A quick question: where are you reading this post from – your home office, work or slouching on the couch with your laptop?  Would you believe if I told you that I do most of the work from my dining table ? That’s right. Got to get my own reading corner in the house, so I was just thinking of some simple ideas. And, one seemed perfect.

There’s a small L shaped corner in the extra bedroom that fits in perfectly for the purpose. But, before I go there, I would like to ask you what’s the one thing you love the most about this picture  (sorry folks, the white dishes don’t count for an answer)? I know I know, I too LOVE them – anything white for that matter!

I like the floating shelves in natural wood. And I think this will work best above my desk – two open shelves, that is. What I have in mind is something like this or even plain shelf.

There are two ways (rather three) to get it done:

1. Get a carpenter to cut a plank of 4ft *1ft dimension and fix three screws at the back. I’m not sure if it will be able to take the weight or if it would need L angles.

2. If it doesn’t need L angles, I can do it myself and fit it in the wall. Saves some time of finding a carpenter for a small job.

3. Get it ready made and fix it. The only drawback with this option (other than it being expensive) is you wouldn’t get the wood stain of your choice. One place where I found something closest to what I have in mind is Fab Furnish. Surprisingly, Urban Ladder doesn’t have simple open shelves.

Image courtesy:

1. Herz Allerliebst for Decor8 via Apartment Therapy

2. Floating/Open Shelves

3. Floating shelf – FabFurnish

7 Comments

  1. I believe there is a special hardware for installing the floating shelves. This is something that I read and so am not so sure about it.

    The three screws that you are referring to will be half inside the plank and half inside the wall ? If so am thinking how it will get installed and if it can really bear the load.

    Having a reaper below the shelf is what I commonly see. Though it takes the fun out of the floating shelf look, it gives a near floating look. Elegant looking L angles are really nice. I have 2 pairs which I have not been able to use.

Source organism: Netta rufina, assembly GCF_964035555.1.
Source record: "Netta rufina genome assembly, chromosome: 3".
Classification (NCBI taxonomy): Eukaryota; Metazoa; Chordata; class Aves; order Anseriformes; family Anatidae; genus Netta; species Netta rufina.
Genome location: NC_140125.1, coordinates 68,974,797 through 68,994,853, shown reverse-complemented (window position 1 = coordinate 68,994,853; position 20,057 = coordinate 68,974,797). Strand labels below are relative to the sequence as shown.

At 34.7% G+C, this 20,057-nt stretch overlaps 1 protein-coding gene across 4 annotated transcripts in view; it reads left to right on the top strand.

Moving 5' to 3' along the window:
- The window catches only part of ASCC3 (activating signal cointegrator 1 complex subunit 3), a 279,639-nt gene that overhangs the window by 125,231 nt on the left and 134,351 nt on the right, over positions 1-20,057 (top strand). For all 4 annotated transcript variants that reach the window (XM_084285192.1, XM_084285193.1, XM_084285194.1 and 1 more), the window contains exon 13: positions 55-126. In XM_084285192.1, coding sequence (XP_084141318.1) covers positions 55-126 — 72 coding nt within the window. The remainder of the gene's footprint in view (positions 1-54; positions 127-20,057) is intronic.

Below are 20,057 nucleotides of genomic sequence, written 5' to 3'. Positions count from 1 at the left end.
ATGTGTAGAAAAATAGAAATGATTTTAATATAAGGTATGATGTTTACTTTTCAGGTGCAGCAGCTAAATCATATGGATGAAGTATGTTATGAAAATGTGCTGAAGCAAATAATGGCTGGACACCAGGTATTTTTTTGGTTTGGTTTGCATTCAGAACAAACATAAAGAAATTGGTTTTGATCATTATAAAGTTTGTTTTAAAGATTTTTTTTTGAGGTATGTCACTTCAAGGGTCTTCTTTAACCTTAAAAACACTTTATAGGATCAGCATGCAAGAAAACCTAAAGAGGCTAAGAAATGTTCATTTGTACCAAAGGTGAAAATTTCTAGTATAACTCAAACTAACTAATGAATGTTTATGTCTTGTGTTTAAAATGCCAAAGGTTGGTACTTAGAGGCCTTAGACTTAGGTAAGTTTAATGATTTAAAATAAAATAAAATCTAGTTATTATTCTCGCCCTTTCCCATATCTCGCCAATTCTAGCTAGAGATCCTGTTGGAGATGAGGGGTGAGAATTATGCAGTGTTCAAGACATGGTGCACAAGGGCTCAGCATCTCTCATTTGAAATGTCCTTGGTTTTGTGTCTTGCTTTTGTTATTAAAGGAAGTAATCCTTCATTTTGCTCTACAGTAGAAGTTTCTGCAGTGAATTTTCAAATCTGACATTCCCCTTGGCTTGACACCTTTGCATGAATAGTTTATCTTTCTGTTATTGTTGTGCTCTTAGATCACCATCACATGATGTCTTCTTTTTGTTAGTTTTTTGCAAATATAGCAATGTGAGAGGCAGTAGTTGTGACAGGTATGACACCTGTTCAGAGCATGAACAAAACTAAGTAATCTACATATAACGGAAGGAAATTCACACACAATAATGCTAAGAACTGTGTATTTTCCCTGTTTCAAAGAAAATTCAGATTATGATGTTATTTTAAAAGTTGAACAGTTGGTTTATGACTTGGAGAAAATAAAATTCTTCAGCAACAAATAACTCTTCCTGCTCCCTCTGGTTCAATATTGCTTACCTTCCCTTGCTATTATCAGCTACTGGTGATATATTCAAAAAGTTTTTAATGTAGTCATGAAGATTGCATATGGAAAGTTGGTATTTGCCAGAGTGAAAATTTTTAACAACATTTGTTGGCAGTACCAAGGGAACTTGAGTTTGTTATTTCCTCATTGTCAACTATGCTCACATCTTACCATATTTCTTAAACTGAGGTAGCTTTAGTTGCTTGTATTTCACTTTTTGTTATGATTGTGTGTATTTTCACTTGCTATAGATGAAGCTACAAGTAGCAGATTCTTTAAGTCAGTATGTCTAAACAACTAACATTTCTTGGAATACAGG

Do let me know how you manage to install the shelf. It would be a good DIY learning.

    Cheers.

  2. laksh

    Hi Somu,

    I have actually used four of these on a criss-cross shelf earlier – forget the name (let me also browse thr my pics folder to see if I can post one). Depending on the load, you can use one with two screws on the wood and one on the wall, or one on the wood and one on the wall (actually you can see the backside of shelves on Fabfurnish image to see what I mean). My only concern is if it will be able to take the load of books. Since I won’t b stacking very heavy ones, I think it will do fine. And three screws over four feet, will be a good support system.

  3. Lakshmi,

    I do have a floating shelf from Fab India where I store my books. 12″ deep. It had the holders like the ones you mentioned. But over a period, I had to get L-hook installed as it was not able take the book load (Not very heave ones) without support & the shelf started slanting down…

    BTW, where in bangalore, can you get the wood stained to your requirement?

  4. laksh

    Thanks Manasa. That was useful..I didn’t know Fab India stored such utility furniture pieces as well. I think it depends on how many screws you have for that kind of length and how short spaced they are. The picture I was referring to are the last two ones in this post – http://www.dressyourhome.in/2009/07/06/thrifty-idea-cd-and-book-rack/. This one used such racks and could take very heavy load – over hundreds of CDs and a dozen books at one point all with those screws.

    Stained wood – not sure. Will find out and let you know.

  5. The narrower the shelf, the better it holds to the wall. From my experience, I’ve felt that 4-6″ wide suffices for artifacts etc. and 10″ for books (even tech. books). Besides wider shelves collect more dust. :-)

    Also staining can be done by any polisher/ carpenter. The wood needs to be stained with a stain powder/stainer that’s available in any hardware store and then spray polished (melamine matt )with a machine.

  6. laksh

    True, Renu on the width and staining part. But, the smell of the melamine stain is not something novices like me can handle. It’s too strong and needs to be done with care. I think what works best is when you get a big carpentry work done, keep the remaining planks and they come in handy for uses like this. I’d prefer rubber wood for its natural stain but it can’t take weight unless supported at the bottom with a ply.

  7. Yeah, that’s a good idea, to keep material that’s left over from a job. Atleast little odds and ends that might come in handy later. Ah! I so wish I had an attic! :)

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